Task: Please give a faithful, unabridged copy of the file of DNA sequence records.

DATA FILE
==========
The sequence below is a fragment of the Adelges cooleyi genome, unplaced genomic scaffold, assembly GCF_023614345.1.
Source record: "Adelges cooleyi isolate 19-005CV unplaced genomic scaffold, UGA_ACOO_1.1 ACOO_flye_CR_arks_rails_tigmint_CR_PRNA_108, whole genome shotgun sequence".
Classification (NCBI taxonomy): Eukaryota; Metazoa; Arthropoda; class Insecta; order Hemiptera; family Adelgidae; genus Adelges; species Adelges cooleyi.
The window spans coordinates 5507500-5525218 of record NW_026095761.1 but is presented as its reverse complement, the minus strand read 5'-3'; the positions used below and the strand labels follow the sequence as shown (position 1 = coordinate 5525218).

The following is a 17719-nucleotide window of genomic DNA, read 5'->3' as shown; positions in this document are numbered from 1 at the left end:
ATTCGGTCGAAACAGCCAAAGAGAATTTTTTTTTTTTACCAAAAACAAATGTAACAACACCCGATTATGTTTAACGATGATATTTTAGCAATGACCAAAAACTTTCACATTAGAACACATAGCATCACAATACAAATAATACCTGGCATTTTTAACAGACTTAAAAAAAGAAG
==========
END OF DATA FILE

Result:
The sequence below is a fragment of the Adelges cooleyi genome, unplaced genomic scaffold, assembly GCF_023614345.1.
Source record: "Adelges cooleyi isolate 19-005CV unplaced genomic scaffold, UGA_ACOO_1.1 ACOO_flye_CR_arks_rails_tigmint_CR_PRNA_108, whole genome shotgun sequence".
Classification (NCBI taxonomy): Eukaryota; Metazoa; Arthropoda; class Insecta; order Hemiptera; family Adelgidae; genus Adelges; species Adelges cooleyi.
The window spans coordinates 5507500-5525218 of record NW_026095761.1 but is presented as its reverse complement, the minus strand read 5'-3'; the positions used below and the strand labels follow the sequence as shown (position 1 = coordinate 5525218).

The following is a 17719-nucleotide window of genomic DNA, read 5'->3' as shown; positions in this document are numbered from 1 at the left end:
ATTCGGTCGAAACAGCCAAAGAGAATTTTTTTTTTTTACCAAAAACAAATGTAACAACACCCGATTATGTTTAACGATGATATTTTAGCAATGACCAAAAACTTTCACATTAGAACACATAGCATCACAATACAAATAATACCTGGCATTTTTAACAGACTTAAAAAAAGAAG